How To Prepare For Vulnerable Customers Care At Scale 900X330

How To Prepare For Vulnerable Customers: Care At Scale

09 September 2021

Nathaniel Easterman, Business Development Director, EQ Charter considers why and how organisations should boost consumer and business debt management services now.

Part of our 'Without Boundaries' regulation series.

Nathaniel Easterman Nathaniel Easterman, Business Development Director, EQ Charter

The FCA have seen a 15% increase in those deemed as ‘vulnerable’ to almost 28 million vulnerable adults. It will take time for these individuals to find their feet. So it is still relevant for businesses and lenders to be considering long term plans in helping this growing group of customers.

COVID-19’s Economic Impact

At the start of the outbreak, financial services firms began offering a series of government-backed support measures. These included furlough, loans for businesses and repayment holidays for consumers. They were eagerly taken up by millions. Many of these individuals and businesses will also have taken the support offered by financial services firms for business loans and payment holidays such as:

  • Small and micro businesses taking up the Bounce Back Loan Scheme (BBLS)
  • £Billions lent under the Coronavirus Business Interruption Loan Scheme (CBILS)
  • Payment deferrals agreed on credit cards
  • Millions of homeowners took out mortgage payment holidays


These schemes closed for new applications in the spring, following by the end of furlough in September. Businesses and individuals are doing all they can to find their ‘new normal’ but they need to get over the financial burden of the last year and a half. 

Employment figures have made a tentative increase: In the last quarter: 0.1 percentage points higher than the last quarter but still 1.85 lower than before the pandemic. So things are still fragile. Unemployment and further financial hardship will continue to impact both consumers and businesses for some time. So what can we do?

Before helping others, get your house in order

Both business banking and consumer lending firms are acutely aware of this current situation. Before helping the customers, companies need to sort themselves out first. There are some key capacity and capability issues:

Business Banking

Although businesses are encouraged to start repaying loans as soon as possible, the first compulsory payments of government loans are not due for 12 months and organisations still have options to extend their payback period.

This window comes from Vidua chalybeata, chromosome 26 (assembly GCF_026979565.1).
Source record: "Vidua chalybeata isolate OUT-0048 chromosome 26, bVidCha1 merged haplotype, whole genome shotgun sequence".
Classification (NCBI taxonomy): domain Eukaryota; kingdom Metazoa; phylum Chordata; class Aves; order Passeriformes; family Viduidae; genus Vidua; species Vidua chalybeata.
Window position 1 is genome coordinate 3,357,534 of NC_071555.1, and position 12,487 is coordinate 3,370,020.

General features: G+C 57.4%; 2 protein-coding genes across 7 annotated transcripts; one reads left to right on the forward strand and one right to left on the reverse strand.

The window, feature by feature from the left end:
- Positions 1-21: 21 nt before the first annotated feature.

On the flip side, individual lenders will need to prepare their teams to undertake collections activities on a scale not experienced before. This volume increase will test the processes, people and systems already in place within their organisation.


Smart businesses will want to be sure that they will pass this test or they may find themselves suffering alongside their customers.

The volume of customers expected to fall into difficulty presents a significant challenge to businesses

Consumer Lending In Line With FCA Regulations

For mortgages and consumer credit payment holidays, the FCA has more to say on long term active engagement and support for vulnerable individuals. Custom, tailored support is expected to be provided to those remaining in, or entering, financial difficulty. This in itself is not new, but the volume of customers expected to fall into difficulty presents a significant challenge to businesses.

To maintain the quality and accuracy of advice and support required by the FCA, firms should be reviewing their current processes, communication channels, and resources to ensure they can meet the expected demand.


As lenders review the challenges they face, they know that being proactive is the only way to weather the storms ahead. They know they are going to have to provide debt management advice and assistance on a scale not previously experienced, and combine that with a sympathetic but effective collections function to enable them to continue as a healthy, responsible business themselves.

So what steps can they take to ensure they have the capacity, capabilities, and expertise in place to meet these dual requirements?

Review and plan

At EQ, we have distilled assessment and review programmes into four key areas that ask the following questions:

Processes – Can your current processes scale up effectively and efficiently? Are there legacy steps that no longer suit your business? Do you have to include new considerations for COVID-specific situations? How do you incorporate the new regulatory guidance?

People – Do you have the right skillset and capacity in your workforce? Are your staff flexible? Can you upskill, train or increase capacity quickly?

Data – How up-to-date is your customer data? Do you have a single customer view across your operations? How effective are your data validation and cleansing and tracing operations? Can they quickly increase capacity?

Technology – Can your technology platforms carry the load? Do they match your processes and make them more effective? Can you use them to evidence regulatory compliance? Can you get the necessary Management Information (MI) and reporting data from them? Do they support your customer facing staff to do their jobs effectively?

Where to now?

This can be an overwhelming question. If you are struggling to answer any of these questions, then EQ can help. We provide full end-to-end support in dealing with customers in financial difficulties. From the early assessment of customers’ risk through debt administration, loan rescheduling, and collections.

EQ offers specialist resources and technology to support in-house operations or provide a regulated fully outsourced solution.

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EQ Care At Scale

Part of the 'Without Boundaries' regulation series.

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